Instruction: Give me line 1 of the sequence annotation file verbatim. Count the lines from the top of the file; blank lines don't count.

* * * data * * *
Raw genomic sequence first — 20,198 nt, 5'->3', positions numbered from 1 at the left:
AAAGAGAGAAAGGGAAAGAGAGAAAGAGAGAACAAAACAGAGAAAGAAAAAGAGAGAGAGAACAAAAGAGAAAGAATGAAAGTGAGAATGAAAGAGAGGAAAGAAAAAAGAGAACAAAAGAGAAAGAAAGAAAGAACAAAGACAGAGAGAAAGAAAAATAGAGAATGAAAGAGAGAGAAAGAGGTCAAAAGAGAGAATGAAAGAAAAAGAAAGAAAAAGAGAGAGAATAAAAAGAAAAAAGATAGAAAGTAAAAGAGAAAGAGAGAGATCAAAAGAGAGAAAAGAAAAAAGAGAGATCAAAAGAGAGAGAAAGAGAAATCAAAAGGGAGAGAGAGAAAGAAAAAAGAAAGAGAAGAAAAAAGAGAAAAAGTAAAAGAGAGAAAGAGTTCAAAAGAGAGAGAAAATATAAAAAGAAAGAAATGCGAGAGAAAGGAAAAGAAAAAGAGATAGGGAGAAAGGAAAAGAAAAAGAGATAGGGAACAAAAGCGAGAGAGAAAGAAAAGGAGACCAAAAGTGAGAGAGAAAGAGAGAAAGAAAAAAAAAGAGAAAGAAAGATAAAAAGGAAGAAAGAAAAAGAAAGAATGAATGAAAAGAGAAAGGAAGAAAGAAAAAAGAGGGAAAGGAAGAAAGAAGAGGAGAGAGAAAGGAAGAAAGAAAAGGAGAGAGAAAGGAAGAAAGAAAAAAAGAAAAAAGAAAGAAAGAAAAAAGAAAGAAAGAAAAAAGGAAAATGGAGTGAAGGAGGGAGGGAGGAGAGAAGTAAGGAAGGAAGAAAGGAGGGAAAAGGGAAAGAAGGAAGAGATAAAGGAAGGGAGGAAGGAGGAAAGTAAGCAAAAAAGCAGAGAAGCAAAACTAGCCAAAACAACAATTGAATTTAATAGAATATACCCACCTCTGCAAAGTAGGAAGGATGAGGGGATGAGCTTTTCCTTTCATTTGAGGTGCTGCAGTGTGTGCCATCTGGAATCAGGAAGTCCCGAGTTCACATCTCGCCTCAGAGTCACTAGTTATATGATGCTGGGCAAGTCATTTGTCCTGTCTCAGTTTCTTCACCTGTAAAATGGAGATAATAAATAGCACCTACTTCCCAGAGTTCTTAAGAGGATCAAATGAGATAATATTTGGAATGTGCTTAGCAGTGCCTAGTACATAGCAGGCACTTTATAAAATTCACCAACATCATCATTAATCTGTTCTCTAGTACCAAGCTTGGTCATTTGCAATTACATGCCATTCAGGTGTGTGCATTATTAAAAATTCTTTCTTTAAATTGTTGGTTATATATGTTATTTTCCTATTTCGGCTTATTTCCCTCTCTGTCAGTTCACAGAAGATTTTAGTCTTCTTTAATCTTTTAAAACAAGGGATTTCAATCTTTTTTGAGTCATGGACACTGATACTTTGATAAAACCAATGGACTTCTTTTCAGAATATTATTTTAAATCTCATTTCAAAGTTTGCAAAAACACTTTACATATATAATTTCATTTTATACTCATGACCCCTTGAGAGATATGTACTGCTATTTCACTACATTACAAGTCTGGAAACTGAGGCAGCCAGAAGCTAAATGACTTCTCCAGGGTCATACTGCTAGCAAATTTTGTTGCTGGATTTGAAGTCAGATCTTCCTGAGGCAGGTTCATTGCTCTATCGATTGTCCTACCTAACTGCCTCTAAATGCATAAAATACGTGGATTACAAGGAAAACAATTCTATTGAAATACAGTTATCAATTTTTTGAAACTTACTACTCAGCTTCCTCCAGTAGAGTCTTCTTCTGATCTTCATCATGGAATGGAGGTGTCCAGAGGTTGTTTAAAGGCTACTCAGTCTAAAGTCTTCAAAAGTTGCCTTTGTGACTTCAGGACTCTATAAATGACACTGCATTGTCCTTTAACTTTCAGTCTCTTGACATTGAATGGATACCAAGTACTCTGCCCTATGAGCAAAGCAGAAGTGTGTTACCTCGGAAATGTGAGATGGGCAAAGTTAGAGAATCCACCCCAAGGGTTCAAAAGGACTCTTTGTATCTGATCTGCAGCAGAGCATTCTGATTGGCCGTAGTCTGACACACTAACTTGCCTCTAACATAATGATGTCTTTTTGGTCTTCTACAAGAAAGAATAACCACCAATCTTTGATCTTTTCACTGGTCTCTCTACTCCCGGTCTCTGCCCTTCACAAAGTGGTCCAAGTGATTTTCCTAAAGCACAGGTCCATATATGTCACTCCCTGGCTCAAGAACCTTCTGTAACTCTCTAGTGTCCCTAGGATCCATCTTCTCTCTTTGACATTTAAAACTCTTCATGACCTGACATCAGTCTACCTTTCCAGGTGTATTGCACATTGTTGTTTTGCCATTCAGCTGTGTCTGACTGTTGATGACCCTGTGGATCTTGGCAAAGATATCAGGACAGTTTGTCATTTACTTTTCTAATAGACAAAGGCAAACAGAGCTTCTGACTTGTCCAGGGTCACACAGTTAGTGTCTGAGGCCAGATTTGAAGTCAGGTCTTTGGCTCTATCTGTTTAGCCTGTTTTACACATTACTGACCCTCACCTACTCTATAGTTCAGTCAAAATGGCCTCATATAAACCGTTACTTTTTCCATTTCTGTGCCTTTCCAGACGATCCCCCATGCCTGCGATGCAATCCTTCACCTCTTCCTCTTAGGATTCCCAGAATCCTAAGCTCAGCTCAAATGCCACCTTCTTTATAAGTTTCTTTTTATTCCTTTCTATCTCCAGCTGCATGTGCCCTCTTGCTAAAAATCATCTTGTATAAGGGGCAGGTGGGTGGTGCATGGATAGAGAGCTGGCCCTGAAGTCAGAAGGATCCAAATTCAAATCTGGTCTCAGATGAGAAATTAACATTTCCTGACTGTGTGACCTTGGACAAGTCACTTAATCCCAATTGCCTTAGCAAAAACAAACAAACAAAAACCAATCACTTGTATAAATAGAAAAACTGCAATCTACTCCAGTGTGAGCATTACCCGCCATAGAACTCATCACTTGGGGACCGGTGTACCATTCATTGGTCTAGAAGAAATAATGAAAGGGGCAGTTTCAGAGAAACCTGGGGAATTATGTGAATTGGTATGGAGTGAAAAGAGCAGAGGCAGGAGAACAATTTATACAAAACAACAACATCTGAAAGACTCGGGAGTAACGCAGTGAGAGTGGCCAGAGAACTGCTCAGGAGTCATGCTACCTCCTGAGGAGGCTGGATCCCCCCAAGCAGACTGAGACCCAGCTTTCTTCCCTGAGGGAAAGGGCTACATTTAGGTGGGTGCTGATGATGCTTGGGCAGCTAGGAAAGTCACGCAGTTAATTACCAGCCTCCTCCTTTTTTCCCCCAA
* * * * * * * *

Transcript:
Raw genomic sequence first — 20,198 nt, 5'->3', positions numbered from 1 at the left: